5 Little Known Rules about Divorce in California
1. 6 Month Waiting Period
You cannot get divorced sooner than 6 months from the date of filing. This means that even if you have a complete settlement on all issues from the beginning of the case, the status of your marriage will not be terminated until the 6 months has passed. This means that although property and support issues have been decided, the parties cannot remarry until they become officially single at the end of the 6 month period.
2. 10 Year Rule on Alimony
In California, the duration of spousal support is generally based on the length of the marriage. As a guideline rule, for a marriage that lasts less than 10 years, the duration of spousal support is ½ the length of the marriage. However, if the marriage lasts at least 10 years, the duration of spousal support is indefinite.
3. 6 month Rule on Child Custody Jurisdiction
California Courts only have jurisdiction to make orders for child custody and visitation if the child has been a resident of California for at least six months prior to the filing of a request for child custody orders. There are limited exceptions. If a parent moves a child from another jurisdiction to California, the former jurisdiction maintains the power to make orders until the child has been in California for 6 months.
4. Child Support Orders Don’t Automatically Change if You Lose Your Job
An order for child support remains in effect until it is modified by a written agreement of the parties or a court order. A change in income does not automatically change the child support obligation. If you are paying child support and you lose your job, then it is on you to file a motion to modify the order. “I have had clients come to me years after having failed to keep up with child support payments because the order was too high. They are sometimes hundreds of thousands of dollars deep in back child support and there is little that can be done to help them,” says John Griffith, a San Diego child support lawyer.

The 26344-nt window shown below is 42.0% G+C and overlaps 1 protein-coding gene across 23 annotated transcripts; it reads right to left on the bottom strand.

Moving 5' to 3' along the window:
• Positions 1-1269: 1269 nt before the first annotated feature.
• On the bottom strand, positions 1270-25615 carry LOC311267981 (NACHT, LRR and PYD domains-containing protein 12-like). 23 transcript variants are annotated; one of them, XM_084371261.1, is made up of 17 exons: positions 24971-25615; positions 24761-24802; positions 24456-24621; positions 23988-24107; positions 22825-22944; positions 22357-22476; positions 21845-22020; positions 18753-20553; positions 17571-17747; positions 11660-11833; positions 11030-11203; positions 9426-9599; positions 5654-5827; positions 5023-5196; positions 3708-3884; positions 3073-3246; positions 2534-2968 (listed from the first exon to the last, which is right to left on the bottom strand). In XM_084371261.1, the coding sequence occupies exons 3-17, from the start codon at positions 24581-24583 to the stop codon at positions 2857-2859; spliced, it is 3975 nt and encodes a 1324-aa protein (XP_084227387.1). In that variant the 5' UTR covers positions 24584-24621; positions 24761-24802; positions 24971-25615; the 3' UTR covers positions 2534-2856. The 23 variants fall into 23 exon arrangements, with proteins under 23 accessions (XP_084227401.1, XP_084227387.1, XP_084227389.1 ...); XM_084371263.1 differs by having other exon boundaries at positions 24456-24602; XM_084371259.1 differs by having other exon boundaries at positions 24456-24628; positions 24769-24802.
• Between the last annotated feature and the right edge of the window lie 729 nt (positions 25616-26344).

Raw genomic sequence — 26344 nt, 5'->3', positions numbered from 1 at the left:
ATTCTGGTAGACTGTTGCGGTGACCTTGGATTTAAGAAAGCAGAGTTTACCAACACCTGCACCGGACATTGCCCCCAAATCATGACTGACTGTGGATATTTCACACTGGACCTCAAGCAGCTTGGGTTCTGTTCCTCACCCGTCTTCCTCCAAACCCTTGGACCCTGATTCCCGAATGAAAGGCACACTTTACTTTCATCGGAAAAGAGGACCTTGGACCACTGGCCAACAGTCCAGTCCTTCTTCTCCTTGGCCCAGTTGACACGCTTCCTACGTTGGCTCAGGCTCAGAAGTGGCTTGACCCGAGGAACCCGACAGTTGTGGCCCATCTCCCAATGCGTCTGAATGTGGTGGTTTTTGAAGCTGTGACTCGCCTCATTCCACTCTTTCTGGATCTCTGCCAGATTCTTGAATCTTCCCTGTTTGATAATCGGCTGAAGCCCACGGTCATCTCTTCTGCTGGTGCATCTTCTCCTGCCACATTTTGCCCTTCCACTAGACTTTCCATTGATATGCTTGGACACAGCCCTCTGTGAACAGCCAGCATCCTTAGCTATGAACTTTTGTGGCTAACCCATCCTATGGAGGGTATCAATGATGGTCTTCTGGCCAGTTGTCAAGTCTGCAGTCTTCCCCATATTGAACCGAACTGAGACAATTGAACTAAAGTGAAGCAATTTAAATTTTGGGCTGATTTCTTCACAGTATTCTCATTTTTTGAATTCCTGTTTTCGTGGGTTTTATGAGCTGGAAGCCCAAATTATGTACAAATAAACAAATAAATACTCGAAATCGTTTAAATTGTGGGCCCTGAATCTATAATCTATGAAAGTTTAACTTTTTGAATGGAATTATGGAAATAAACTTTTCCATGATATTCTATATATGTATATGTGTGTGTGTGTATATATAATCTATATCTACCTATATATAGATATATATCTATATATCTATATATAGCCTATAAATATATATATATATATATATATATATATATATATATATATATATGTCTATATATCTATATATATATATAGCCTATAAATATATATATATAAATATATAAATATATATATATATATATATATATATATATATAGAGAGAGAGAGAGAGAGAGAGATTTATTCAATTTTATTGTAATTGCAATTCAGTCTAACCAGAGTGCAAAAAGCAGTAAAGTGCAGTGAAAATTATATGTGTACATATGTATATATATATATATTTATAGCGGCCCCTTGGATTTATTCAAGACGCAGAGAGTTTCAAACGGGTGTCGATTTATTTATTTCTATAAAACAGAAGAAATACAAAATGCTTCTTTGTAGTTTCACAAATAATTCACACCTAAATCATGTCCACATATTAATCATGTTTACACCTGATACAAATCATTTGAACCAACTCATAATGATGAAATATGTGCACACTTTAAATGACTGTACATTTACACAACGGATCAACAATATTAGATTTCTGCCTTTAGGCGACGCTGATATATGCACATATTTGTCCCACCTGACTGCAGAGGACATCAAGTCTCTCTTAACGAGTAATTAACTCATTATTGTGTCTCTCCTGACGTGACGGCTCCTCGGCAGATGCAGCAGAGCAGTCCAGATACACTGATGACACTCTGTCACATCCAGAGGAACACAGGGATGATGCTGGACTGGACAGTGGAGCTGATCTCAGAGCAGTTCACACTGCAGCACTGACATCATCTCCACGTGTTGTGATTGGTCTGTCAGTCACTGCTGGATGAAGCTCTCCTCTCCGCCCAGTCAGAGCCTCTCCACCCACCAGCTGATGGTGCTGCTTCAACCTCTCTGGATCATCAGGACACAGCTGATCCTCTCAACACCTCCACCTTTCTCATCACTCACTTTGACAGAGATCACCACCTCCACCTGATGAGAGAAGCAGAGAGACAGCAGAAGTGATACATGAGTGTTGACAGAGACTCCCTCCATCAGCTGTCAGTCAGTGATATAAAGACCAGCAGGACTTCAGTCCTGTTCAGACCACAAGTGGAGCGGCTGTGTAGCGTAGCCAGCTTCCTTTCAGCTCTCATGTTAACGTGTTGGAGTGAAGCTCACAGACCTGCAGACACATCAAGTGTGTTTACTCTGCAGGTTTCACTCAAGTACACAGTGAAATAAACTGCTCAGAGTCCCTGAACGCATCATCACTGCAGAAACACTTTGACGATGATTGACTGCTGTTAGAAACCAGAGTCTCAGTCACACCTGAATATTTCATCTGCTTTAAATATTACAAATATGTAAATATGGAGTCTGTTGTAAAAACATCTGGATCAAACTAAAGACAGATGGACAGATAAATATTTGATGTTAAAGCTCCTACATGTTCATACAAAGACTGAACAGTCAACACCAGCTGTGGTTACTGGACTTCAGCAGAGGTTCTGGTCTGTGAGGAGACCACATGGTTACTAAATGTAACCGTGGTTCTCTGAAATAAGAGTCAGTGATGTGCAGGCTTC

5. Your Spouse Can Acquire an Interest in Property That You Brought Into the Marriage
There are many rules that govern the characterization of property in California. In short, if the efforts or earnings of either or both parties to a marriage serve to preserve or add value to any asset, then the community is entitled to that value as a property or reimbursement right. Example: Wife owns a business before marriage. Wife works in the business during the marriage and as a result of the work that she does the business increases in value. If the parties divorce Husband is entitled to half of the increase in the value of the business attributed to the work that Wife did during the marriage. If Wife wants to keep the business upon the divorce, then she has to buy Husband’s interest in the business from him.
Divorce in California is a complicated process. Every case is unique. The longer the marriage, and the more assets involved, the more important it is for you to consult with a qualified divorce attorney. The San Diego divorce attorney’s at Griffith, Young & Lass have experience in every area of family law and can help you develop a case plan that considers your unique circumstances. Call for a free consultation 858-345-1720.